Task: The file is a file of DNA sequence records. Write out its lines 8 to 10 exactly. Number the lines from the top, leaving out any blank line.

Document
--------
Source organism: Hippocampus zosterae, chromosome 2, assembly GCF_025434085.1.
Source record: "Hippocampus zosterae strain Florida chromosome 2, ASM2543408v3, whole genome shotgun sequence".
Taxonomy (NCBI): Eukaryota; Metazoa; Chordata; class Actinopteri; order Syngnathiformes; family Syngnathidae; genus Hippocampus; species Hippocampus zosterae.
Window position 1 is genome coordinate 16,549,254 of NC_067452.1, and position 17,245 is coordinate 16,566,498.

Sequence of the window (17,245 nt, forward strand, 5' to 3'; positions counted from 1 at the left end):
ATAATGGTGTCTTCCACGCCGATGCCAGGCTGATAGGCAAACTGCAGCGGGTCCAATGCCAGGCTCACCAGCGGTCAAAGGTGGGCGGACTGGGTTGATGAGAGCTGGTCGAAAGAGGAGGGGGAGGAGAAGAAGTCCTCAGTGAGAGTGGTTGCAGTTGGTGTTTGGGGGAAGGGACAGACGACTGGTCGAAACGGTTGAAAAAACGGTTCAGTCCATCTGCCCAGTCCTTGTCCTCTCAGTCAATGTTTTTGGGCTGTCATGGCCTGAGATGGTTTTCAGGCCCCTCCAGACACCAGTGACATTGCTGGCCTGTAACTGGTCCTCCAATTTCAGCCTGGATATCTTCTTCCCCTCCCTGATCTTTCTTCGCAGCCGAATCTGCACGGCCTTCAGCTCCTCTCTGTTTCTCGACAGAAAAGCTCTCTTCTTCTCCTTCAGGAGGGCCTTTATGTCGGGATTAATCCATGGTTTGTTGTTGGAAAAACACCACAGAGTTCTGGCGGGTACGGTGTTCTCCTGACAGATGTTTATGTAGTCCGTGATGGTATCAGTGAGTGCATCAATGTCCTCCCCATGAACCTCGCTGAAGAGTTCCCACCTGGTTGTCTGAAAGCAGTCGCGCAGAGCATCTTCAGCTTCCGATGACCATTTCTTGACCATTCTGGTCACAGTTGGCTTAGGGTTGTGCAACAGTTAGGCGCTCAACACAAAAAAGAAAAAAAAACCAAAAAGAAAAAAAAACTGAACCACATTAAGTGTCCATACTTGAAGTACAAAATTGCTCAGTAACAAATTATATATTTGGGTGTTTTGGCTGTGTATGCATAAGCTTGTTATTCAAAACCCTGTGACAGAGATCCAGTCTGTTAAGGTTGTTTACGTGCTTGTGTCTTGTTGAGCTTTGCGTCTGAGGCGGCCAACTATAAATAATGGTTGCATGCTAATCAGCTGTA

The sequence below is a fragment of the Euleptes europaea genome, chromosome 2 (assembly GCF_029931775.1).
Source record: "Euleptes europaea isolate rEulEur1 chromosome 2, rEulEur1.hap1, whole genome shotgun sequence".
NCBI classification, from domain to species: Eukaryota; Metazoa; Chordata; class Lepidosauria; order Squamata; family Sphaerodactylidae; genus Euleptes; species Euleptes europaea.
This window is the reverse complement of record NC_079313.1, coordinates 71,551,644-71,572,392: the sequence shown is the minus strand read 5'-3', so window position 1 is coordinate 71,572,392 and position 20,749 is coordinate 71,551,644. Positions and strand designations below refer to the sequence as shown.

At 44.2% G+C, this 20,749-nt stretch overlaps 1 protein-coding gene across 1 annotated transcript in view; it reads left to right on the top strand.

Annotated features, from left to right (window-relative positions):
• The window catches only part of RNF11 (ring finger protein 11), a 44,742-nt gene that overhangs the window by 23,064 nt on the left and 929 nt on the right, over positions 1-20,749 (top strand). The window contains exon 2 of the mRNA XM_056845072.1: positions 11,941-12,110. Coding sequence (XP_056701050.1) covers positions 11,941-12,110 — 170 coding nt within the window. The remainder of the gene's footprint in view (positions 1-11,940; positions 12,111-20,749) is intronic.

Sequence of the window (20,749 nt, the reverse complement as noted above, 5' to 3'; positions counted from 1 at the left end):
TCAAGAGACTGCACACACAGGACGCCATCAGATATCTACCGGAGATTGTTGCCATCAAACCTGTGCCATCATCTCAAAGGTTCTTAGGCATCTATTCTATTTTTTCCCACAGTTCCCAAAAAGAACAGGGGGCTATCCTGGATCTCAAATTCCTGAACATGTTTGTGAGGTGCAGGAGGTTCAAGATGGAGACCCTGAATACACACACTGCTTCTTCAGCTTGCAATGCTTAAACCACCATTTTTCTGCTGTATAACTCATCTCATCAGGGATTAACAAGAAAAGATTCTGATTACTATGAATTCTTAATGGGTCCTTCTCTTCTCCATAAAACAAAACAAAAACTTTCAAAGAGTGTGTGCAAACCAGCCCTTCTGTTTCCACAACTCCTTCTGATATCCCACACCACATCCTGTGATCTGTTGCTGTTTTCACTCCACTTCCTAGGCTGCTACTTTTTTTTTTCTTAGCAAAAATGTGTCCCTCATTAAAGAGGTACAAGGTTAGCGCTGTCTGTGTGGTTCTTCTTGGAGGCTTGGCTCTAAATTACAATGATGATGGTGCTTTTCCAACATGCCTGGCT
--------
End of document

Source record: "Euleptes europaea isolate rEulEur1 chromosome 2, rEulEur1.hap1, whole genome shotgun sequence".
NCBI classification, from domain to species: Eukaryota; Metazoa; Chordata; class Lepidosauria; order Squamata; family Sphaerodactylidae; genus Euleptes; species Euleptes europaea.
This window is the reverse complement of record NC_079313.1, coordinates 71,551,644-71,572,392: the sequence shown is the minus strand read 5'-3', so window position 1 is coordinate 71,572,392 and position 20,749 is coordinate 71,551,644. Positions and strand designations below refer to the sequence as shown.